Think about the best relationships in your life. They probably have similar characteristics: A high level of trust, respect, and mutual delight in each other’s company.
But when you think about how those relationships came to be, the answer may be more challenging. We spend so much time with our friends, colleagues, and family that it’s hard to pinpoint how individual actions add up to great relationships.
Consulting is no different. All consultants know that a great client relationship is essential, but it’s harder to distill the steps that build respect and trust.
We sat down with Nordic Senior Consultant Nate Bjork to talk through what a great relationship looks like, starting on day one.
Every client has a unique culture, and the best consultants will go out of their way to learn that culture and adapt to it, Nate says.
“Try to avoid pre-conceptions about what their workplace is like,” Nate says. “Take a few days to learn and absorb, rather than immediately disrupting their processes and causing ripples.”
He says there are a few tangible things you can do to make yourself look like an extension of the client team:
- Know their time zone and adapt to it. If your client is on Eastern time, don’t be the consultant who’s always asking if the meeting is in Central time. Nate recommends setting your computer to the client’s time zone so that you can automatically adapt your work schedule to theirs.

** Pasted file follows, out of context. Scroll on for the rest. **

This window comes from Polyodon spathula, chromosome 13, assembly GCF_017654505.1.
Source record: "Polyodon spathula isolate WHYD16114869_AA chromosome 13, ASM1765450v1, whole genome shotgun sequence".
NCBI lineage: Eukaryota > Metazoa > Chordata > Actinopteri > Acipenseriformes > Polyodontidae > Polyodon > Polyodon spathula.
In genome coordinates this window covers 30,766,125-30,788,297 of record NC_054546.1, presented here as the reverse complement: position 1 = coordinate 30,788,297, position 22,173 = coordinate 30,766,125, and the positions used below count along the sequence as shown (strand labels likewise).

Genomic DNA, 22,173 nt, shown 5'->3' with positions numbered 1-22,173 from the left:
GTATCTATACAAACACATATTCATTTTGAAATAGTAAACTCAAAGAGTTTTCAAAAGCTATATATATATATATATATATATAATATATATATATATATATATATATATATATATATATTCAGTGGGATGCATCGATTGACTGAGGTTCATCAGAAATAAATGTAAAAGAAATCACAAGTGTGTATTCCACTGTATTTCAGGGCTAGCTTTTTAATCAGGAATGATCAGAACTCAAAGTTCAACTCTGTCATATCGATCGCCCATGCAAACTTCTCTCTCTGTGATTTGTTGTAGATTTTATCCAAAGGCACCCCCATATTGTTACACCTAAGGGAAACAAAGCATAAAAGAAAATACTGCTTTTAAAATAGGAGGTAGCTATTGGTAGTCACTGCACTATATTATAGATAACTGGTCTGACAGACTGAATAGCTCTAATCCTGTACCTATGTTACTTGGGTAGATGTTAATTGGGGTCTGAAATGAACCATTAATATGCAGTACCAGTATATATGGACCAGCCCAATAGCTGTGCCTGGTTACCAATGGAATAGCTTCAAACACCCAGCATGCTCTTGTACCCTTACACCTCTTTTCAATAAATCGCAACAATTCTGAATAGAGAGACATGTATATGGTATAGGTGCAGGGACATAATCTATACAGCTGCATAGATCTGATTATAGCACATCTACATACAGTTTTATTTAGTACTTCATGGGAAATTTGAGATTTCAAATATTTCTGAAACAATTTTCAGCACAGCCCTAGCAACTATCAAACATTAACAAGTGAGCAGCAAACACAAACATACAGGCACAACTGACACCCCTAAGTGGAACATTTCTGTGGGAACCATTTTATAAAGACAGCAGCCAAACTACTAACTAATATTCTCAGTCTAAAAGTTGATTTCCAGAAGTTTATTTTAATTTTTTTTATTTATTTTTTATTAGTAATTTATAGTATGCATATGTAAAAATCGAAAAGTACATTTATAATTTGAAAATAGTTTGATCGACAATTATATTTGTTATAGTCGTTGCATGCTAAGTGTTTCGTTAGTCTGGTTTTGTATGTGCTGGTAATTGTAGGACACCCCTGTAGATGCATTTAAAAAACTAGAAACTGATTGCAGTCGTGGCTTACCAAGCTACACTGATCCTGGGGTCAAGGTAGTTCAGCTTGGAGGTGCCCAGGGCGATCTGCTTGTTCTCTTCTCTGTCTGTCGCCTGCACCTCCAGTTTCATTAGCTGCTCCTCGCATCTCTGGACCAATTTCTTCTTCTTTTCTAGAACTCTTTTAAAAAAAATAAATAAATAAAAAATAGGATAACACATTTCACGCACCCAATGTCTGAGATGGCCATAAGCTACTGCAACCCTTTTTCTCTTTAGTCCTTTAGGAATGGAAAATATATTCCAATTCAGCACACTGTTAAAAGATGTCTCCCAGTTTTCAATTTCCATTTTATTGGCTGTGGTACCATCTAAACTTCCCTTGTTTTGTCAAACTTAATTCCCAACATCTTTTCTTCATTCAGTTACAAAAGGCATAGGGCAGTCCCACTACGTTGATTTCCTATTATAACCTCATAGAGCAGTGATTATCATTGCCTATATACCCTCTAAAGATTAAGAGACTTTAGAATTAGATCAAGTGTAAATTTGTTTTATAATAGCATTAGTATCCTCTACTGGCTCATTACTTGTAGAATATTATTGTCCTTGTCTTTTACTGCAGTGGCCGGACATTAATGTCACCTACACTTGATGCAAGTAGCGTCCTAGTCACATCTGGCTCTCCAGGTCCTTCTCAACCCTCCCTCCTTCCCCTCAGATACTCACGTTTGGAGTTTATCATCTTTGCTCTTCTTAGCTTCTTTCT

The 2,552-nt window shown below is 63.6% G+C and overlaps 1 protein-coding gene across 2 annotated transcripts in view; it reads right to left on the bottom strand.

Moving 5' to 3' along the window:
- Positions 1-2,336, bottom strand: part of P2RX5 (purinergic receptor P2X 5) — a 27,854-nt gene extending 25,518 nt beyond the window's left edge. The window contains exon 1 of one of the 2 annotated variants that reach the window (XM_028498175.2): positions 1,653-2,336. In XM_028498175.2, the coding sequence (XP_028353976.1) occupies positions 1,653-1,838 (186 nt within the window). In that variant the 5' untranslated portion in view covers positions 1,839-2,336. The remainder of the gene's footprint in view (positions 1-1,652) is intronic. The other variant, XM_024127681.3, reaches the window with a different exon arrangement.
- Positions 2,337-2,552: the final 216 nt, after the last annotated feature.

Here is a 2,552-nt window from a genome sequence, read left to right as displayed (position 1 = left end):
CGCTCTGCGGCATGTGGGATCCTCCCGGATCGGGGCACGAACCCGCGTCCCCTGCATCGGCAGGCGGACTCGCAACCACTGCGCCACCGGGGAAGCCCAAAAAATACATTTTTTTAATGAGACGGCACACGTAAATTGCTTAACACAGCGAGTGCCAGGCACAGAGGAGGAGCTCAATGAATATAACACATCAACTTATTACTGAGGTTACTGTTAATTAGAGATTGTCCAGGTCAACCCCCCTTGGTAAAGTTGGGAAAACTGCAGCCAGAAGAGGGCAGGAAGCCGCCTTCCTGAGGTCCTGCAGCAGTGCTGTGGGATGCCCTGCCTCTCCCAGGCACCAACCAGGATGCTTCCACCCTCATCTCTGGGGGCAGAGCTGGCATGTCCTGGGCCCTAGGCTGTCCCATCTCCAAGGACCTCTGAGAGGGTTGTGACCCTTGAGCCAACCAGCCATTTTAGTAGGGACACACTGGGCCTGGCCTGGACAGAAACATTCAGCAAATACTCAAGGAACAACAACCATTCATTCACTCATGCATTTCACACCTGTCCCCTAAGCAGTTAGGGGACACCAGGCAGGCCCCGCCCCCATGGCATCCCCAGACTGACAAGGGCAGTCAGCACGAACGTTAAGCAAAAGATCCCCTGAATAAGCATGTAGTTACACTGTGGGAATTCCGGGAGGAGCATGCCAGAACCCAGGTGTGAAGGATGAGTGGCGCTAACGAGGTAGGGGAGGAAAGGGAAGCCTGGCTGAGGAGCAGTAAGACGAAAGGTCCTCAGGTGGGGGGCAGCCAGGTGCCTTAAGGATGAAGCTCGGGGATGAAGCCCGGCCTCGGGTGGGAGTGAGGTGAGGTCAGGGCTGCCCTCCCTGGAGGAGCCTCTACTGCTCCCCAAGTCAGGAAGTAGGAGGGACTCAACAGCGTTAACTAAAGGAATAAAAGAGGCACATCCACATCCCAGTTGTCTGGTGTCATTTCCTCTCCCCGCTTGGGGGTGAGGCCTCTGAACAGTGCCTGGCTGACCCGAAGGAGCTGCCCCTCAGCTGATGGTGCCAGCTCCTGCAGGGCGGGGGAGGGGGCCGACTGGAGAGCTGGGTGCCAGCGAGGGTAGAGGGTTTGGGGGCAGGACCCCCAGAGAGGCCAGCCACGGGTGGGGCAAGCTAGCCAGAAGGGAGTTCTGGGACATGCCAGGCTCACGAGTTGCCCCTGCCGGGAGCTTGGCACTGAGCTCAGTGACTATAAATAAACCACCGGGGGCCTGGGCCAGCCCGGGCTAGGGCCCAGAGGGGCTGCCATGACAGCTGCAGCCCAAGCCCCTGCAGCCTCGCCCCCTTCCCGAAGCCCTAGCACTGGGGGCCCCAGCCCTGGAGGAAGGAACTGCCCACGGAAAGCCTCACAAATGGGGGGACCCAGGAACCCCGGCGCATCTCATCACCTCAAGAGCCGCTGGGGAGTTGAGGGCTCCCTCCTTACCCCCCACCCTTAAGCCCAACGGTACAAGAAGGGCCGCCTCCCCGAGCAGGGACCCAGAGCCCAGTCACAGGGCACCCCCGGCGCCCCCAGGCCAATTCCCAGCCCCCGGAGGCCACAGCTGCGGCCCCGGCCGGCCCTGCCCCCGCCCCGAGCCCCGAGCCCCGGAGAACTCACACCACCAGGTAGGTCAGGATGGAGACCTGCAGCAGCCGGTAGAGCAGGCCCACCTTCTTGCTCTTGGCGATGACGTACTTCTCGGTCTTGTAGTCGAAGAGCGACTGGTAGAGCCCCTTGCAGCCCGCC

- Communicate the way they communicate. Your client may use email for all their communications, or they may prefer to set up in-person meetings. Take a few days to understand how they communicate, and then tailor your style to their preferences.
- Use the client’s name when you answer the phone. If you’re working in the call center, answer the phone as if you work for the client – “Hi, this is the [client name] support desk.” Nate says using the client’s name consistently is a good way to internalize that you’re a member of their team.
When you’re slammed with tickets, it can be tempting to solve the problem directly in front of you and move on.
But Nate says to truly win the client’s trust, you should dig into the “problem behind the problem” and fix the root cause. By doing so, you set the client and other consultants up for success in the future. With every problem you encounter, ask yourself these questions:
- What is the root cause of this issue?
- If I know the root cause, can I solve it quickly and without assistance?
- If I don’t know the root cause and the issue is a trend, who can I tap to help me dig into the problem?
Nate says the most-loved consultants are often the ones who can admit they don’t know the answer.
“Don’t try to pretend you know the answer to something when you don’t,” he says. “Smart clients can always tell when you’re lying.”
He says nothing will lose a client’s trust faster than pretending you have an answer you don’t.
“Don’t come in trying to be a hot shot,” he says. “Nobody likes a consultant like that.”
Instead of trying to convince people you’re smart, show them that you’re curious about their issues and committed to finding solutions.